Sexual shame is one of the most difficult pieces of sexuality for many people. Yet in my experience, talking about it and exploring it is also one of the most rewarding. Unlike many educators, I don’t see any value in trying to create a shame-free world, any more than I see a reason to create a world without anger, sadness, joy, or pleasure. Like all of our other emotions, shame is simply part of the human experience and I prefer to explore constructive ways that we can work with it. After all, I don’t think there’s any shame in feeling shame.
I’m really pleased to announce that I’ll be offering a workshop on the topic through San Francisco Sex Information. This workshop is open to sex educators, helping professionals, and anyone curious about the workings of human sexuality. Here’s the info:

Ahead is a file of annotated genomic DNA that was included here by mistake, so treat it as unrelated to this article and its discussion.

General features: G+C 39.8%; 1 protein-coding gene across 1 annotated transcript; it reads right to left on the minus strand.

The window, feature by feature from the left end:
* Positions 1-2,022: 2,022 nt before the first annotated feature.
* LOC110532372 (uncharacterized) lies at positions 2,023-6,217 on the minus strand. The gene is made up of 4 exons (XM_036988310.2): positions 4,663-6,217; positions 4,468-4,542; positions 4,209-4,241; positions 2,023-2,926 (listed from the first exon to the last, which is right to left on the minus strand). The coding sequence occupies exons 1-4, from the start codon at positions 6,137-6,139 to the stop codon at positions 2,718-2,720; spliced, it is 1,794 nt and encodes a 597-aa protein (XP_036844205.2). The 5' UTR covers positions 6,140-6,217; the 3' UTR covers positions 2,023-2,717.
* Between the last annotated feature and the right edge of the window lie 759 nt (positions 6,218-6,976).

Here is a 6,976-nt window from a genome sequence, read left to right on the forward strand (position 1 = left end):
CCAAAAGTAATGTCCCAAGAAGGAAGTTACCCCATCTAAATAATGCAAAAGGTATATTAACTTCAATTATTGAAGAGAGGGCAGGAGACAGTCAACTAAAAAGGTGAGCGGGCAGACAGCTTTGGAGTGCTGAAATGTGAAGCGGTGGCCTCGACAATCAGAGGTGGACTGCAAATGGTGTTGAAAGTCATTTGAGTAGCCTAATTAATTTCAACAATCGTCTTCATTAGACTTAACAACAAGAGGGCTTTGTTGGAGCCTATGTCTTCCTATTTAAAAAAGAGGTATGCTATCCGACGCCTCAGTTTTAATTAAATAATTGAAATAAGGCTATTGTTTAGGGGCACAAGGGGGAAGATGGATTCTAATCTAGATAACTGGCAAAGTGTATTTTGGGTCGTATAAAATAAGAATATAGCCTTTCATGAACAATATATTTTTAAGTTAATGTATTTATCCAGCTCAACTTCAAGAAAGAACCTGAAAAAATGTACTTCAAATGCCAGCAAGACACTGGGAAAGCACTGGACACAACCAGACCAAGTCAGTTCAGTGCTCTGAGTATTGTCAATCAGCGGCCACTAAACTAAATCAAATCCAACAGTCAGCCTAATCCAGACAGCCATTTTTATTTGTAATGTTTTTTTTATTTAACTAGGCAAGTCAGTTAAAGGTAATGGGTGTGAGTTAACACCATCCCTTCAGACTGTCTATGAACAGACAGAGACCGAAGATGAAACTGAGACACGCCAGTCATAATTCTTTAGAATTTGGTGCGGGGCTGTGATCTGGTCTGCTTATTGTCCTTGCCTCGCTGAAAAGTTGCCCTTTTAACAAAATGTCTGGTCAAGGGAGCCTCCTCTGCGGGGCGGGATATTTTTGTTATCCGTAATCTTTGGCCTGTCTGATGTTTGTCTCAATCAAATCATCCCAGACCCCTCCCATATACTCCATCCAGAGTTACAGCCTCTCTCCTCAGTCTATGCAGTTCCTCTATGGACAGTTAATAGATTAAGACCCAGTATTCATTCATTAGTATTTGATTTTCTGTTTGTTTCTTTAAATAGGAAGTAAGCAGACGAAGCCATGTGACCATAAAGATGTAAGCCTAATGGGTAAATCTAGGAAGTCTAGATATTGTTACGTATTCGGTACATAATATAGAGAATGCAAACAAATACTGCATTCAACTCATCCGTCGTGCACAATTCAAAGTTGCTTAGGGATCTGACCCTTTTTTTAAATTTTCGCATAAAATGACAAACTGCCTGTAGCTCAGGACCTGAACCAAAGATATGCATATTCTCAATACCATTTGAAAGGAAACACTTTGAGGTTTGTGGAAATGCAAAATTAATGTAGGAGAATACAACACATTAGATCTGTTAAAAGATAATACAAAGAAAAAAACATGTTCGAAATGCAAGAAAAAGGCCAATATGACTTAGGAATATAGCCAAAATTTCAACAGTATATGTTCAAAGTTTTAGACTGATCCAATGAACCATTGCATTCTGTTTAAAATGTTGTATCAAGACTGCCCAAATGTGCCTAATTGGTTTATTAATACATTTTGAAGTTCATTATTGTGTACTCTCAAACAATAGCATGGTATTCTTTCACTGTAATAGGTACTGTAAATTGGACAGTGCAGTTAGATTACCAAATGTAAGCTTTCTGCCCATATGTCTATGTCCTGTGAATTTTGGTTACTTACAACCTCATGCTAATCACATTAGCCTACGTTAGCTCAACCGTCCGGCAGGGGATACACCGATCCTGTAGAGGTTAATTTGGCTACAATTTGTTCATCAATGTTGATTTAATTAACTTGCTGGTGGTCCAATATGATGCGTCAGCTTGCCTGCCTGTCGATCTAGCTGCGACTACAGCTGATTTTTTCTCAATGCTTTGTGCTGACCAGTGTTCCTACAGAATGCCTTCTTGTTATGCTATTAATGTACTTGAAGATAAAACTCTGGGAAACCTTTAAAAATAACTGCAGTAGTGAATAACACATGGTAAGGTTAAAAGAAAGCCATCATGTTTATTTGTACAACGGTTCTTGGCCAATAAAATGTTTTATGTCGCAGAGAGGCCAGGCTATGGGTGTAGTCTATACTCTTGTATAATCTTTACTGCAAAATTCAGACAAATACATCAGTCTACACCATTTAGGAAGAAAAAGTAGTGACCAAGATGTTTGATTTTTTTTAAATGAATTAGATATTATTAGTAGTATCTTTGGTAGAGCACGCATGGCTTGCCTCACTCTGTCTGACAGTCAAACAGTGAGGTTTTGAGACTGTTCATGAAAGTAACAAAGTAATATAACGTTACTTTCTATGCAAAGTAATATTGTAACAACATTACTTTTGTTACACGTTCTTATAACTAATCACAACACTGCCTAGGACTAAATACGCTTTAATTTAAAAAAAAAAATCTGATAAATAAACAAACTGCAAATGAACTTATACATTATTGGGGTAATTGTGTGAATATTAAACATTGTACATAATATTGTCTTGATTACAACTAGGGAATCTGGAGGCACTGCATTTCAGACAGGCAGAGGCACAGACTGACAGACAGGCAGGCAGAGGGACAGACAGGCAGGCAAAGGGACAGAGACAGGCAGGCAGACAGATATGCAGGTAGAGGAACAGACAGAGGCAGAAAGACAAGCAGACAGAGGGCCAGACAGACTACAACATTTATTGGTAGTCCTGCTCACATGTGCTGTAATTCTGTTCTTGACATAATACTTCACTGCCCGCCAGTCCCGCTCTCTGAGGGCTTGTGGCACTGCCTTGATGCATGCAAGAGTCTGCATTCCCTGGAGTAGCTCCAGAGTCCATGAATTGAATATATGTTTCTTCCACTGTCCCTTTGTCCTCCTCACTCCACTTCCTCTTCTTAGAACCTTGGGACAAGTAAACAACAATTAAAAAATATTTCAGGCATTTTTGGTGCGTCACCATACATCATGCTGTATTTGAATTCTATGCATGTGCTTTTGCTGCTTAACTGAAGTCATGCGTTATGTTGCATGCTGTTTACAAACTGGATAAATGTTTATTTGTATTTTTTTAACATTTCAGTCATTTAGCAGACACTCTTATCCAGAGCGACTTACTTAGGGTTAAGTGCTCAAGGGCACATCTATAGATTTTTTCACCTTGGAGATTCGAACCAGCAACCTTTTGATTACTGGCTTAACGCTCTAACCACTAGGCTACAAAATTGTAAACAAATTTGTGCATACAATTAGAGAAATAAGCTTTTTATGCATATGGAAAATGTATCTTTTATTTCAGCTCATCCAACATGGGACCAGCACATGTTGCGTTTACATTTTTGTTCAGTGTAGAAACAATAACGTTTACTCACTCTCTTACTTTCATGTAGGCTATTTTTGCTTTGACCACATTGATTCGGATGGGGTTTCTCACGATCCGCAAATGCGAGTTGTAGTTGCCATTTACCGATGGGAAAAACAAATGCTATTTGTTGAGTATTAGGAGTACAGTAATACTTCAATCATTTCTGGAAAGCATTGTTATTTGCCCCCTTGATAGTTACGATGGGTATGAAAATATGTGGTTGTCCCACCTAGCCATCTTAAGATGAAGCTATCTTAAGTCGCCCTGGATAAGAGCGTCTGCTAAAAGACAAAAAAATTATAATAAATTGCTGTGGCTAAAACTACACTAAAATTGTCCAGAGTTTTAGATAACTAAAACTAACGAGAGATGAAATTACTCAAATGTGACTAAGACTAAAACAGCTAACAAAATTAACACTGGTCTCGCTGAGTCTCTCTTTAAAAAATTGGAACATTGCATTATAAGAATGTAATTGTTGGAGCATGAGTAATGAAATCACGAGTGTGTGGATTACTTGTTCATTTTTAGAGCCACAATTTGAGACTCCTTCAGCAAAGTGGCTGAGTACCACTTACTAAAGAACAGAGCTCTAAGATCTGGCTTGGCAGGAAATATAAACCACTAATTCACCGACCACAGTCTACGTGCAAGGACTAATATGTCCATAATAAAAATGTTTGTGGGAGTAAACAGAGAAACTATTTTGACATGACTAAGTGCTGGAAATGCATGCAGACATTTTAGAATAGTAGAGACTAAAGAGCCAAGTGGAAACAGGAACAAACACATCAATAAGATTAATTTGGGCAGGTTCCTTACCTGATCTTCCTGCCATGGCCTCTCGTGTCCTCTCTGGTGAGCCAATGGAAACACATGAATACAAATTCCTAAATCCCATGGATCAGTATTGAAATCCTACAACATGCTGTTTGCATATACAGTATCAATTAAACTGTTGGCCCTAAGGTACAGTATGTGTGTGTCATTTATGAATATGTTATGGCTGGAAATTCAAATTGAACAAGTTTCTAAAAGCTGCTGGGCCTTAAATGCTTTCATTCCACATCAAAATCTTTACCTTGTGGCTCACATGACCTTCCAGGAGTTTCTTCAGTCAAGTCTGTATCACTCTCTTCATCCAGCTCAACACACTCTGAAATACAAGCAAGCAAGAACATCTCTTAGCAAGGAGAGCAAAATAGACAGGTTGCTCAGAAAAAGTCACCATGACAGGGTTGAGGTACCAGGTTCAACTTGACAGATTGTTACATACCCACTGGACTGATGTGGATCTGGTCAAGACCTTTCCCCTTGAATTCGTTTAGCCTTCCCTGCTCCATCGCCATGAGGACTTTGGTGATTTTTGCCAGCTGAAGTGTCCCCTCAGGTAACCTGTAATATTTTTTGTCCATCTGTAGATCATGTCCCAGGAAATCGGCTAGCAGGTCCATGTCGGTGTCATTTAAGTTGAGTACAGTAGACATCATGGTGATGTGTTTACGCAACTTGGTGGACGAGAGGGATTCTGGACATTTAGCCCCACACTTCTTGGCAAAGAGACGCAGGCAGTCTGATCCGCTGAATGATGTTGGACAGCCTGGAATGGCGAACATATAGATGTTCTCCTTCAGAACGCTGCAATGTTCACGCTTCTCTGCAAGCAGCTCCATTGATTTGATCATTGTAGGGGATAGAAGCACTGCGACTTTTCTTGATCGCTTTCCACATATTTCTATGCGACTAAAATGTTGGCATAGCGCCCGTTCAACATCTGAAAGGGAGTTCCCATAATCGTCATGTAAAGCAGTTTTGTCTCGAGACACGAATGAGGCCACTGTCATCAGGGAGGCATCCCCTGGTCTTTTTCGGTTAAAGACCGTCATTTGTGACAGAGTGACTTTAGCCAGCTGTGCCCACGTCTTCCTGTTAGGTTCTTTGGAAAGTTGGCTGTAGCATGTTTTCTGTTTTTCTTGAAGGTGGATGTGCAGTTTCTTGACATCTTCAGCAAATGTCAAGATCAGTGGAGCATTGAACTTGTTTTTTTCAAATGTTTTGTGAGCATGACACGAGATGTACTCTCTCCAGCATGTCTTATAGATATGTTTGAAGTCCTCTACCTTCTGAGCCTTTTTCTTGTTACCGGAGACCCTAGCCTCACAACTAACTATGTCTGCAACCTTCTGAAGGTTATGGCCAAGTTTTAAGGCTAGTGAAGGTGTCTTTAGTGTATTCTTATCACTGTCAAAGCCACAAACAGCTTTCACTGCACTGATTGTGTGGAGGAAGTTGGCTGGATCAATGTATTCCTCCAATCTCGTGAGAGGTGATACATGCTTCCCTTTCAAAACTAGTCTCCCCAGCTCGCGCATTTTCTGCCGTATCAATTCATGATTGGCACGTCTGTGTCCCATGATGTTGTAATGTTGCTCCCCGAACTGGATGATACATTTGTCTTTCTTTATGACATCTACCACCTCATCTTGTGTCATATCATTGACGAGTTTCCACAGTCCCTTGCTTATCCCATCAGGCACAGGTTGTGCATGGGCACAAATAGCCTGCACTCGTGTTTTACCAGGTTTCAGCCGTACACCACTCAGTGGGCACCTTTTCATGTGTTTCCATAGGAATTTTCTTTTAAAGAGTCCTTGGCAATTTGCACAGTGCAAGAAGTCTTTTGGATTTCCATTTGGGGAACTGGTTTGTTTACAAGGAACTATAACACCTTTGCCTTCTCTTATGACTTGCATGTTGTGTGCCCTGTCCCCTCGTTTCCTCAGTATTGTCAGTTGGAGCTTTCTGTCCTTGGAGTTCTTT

When: August 17, 2010 7-8:30 pm
Cost: $15 for the public, $5 if you’ve volunteered with SFSI in the last 6 months. You can purchase a ticket here.
Description: Sexual shame is one of the biggest challenges that sexuality educators face. The more we understand about how it works, the easier it is to develop strategies for responding to sexual shame. Charlie Glickman PhD will discuss the roots of shame, how it can both serve and hinder us, the ways that shame is used to reinforce social rules, and the differences between toxic shame and pro-social shame. As a group, we will discuss the tools that sexuality educators can use to bring compassion, understanding and healing to people working through sexual shame.
Objectives: By the end of this session, you will be able to:
- Describe two ways that shame is used to enforce social rules
- Identify two ways that sexuality educators can help people heal from shame
NOTE: No one under 18 years old will be admitted.
Feel free to pass this along to anyone who might be interested. And if you have any questions, feel free to contact me.